Teachers’ ‘tricks’ for helping pupils cheat are revealed by Ofqual

The Sunday Times is reporting research from Ofqual suggesting teachers are helping students to cheat by writing their coursework, inflating essay marks and even giving them advice during tests…

The paper reveals that Ofqual appealed for teachers to give details of malpractice and unethical teachers and received responses from more than 500 whistleblowers.

The findings were revealed by Ofqual last week at an event on teacher ethics at Oxford University.

A fifth of cases reported involved cases of colleagues writing sections of coursework, dictating essays as they were being typed or providing examples for students to copy of high-quality coursework from previous years.

About 40% gave examples of staff letting a class repeat a “controlled assessment”.

Almost 15% said staff had given “pointers to questions” or “hints about the right solutions” while invigilating exams.

60% admitting to giving students “the benefit of the doubt” when marking GCSE work.

One teacher is quoted as telling Ofqual:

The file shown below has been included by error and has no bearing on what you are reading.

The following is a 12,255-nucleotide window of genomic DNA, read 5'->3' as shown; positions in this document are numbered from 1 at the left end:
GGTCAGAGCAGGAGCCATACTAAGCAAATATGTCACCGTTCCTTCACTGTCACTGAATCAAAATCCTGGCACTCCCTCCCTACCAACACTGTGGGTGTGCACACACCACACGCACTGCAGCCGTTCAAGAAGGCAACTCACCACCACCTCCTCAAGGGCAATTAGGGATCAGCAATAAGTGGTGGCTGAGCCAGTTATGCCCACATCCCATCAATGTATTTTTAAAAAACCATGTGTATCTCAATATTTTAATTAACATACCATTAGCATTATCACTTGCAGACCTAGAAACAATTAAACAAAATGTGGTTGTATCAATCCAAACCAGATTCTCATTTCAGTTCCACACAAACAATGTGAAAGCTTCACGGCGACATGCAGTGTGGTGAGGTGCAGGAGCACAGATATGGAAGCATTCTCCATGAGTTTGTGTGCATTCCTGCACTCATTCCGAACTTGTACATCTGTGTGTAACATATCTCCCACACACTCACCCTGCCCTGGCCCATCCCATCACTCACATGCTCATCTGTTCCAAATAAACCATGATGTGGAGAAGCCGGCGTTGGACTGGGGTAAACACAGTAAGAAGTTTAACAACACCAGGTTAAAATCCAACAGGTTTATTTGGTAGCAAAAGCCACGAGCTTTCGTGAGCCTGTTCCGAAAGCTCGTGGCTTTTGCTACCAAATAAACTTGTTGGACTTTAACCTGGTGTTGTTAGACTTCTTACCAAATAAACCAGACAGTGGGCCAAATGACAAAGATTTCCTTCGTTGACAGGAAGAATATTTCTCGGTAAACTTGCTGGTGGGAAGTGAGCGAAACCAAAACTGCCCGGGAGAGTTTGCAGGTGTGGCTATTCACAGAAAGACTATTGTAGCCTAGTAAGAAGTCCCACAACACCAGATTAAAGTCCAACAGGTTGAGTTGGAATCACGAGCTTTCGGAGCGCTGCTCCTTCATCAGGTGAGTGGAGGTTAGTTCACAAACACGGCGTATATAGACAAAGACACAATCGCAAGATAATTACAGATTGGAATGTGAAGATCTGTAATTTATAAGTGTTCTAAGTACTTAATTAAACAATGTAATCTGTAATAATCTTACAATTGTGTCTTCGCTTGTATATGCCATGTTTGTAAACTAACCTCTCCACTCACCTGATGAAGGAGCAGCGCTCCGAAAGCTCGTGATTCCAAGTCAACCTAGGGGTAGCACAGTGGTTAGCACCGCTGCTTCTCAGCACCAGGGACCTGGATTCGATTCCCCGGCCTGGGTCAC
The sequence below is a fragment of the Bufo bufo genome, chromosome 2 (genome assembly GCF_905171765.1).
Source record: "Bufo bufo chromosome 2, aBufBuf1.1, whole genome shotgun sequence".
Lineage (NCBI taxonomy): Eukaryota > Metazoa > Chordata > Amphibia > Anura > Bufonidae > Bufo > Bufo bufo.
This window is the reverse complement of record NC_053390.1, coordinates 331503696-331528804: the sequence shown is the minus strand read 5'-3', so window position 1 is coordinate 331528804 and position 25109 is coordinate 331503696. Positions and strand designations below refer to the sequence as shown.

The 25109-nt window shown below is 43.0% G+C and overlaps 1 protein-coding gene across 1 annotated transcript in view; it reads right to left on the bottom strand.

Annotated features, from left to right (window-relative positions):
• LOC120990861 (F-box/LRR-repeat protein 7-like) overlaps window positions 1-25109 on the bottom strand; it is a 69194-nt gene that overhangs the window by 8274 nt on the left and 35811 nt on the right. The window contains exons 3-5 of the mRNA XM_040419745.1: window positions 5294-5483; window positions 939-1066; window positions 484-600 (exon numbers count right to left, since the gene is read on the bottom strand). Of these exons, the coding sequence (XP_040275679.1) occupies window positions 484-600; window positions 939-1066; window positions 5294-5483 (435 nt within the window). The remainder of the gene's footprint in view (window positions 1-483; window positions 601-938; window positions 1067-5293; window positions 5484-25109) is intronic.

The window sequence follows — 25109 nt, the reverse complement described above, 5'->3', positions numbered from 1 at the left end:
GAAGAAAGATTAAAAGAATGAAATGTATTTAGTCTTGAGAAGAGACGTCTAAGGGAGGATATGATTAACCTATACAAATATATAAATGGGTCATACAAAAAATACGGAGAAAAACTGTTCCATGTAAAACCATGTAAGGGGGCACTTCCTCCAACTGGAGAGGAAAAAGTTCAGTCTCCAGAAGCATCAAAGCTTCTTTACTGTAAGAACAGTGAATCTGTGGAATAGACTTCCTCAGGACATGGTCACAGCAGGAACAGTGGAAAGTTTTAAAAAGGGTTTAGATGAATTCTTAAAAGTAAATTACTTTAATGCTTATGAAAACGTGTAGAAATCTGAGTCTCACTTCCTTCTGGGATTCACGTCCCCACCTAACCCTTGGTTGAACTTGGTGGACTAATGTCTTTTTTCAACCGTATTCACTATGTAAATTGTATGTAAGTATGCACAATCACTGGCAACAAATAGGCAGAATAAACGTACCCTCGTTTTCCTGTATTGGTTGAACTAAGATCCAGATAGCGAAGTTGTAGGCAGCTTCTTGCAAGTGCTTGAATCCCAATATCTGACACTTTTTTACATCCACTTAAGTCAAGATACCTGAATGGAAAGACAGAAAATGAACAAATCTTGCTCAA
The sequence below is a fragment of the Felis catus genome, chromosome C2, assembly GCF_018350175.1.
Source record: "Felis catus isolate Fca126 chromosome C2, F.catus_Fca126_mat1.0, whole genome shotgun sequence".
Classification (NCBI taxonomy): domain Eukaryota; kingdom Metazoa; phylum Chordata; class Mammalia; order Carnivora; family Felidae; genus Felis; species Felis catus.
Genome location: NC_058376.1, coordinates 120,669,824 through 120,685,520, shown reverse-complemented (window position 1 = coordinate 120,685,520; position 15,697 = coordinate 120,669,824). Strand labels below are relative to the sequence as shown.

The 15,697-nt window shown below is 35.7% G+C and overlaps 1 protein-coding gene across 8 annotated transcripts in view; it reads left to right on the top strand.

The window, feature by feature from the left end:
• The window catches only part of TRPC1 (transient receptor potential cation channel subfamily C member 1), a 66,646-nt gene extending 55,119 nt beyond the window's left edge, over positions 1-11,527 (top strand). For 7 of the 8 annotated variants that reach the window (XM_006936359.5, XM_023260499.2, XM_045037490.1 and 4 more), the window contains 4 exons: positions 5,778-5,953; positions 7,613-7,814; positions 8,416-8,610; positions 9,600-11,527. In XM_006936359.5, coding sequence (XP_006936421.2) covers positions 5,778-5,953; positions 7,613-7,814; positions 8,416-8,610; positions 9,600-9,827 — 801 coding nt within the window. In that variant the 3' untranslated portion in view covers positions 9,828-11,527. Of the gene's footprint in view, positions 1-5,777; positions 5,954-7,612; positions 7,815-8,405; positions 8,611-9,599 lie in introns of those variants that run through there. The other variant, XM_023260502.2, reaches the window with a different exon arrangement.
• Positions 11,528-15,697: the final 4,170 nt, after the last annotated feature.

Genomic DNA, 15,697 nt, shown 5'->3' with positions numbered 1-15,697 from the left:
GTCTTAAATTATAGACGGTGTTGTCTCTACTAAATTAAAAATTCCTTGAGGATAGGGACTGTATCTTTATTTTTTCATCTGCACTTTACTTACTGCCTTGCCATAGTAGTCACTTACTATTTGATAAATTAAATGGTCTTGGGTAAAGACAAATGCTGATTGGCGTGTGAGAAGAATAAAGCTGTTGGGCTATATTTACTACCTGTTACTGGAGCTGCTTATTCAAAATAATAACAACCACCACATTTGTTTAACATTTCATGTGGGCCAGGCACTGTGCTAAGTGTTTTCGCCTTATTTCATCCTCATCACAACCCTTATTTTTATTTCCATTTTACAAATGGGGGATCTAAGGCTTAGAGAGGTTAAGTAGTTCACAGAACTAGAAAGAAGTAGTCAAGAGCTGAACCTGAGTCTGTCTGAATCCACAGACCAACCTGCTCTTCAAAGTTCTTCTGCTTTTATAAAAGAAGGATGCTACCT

“Giving students too much support in their coursework is a massive issue… It ranges from providing them with specific examples of good work, letting them copy others’ work, allowing students to work together to plan work… [and] teachers standing over students telling them what to write…”

 

Clearly there is a huge issue here with why teachers are feeling the need to do this – the pressure they are under – but that surely can never be an excuse.

Is it not time for cheating in schools to be taken more seriously in all respects?

It is desperately unfair on students and teachers who stick to the rules yet currently seems too often just to be swept under the carpet (in contrast, for example, the the case recently in the US where a number of teachers have been sent to prison for cheating).

Your thoughts?

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Comments

  1. andylutwyche

    SchoolsImprove Teachers take the fall when a school is “caught” but they almost certainly haven’t done it out of choice. Targets to be met

  2. andylutwyche

    SchoolsImprove Funding, pay, parental choice, Ofsted judgement all rely on the outcome of exams thanks to the system created by MPs

  3. SchoolsImprove

    andylutwyche I’m sure that’s right but culture seems to accept it. Surely harder for schls to pressure staff to cheat if sanctions steeper?

  4. SchoolsImprove

    andylutwyche I’m sure that’s right but culture seems to accept it. Surely harder for schls to pressure staff to cheat if sanctions steeper?

  5. andylutwyche

    SchoolsImprove I imagine there have been a huge number of “this controlled assessment hasn’t met target” conversations in the last month